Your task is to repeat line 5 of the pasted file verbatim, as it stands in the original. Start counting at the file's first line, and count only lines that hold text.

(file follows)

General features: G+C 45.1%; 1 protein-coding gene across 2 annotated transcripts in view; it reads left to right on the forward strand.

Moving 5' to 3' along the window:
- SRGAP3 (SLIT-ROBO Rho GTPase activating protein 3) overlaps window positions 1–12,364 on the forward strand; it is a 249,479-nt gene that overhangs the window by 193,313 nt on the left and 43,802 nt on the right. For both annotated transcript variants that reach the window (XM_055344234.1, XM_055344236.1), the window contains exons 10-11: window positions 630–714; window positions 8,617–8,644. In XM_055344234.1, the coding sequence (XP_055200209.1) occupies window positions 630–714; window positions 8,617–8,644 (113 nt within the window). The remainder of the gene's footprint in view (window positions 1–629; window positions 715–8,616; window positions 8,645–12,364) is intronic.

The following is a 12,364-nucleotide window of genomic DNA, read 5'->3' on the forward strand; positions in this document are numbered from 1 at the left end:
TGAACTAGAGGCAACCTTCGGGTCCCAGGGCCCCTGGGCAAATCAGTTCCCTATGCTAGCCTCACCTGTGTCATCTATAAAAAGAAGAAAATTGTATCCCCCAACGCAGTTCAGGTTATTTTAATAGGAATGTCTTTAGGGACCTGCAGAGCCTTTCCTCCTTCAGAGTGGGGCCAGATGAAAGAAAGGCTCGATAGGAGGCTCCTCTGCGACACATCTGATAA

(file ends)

TGAACTAGAGGCAACCTTCGGGTCCCAGGGCCCCTGGGCAAATCAGTTCCCTATGCTAGCCTCACCTGTGTCATCTATAAAAAGAAGAAAATTGTATCCCCCAACGCAGTTCAGGTTATTTTAATAGGAATGTCTTTAGGGACCTGCAGAGCCTTTCCTCCTTCAGAGTGGGGCCAGATGAAAGAAAGGCTCGATAGGAGGCTCCTCTGCGACACATCTGATAA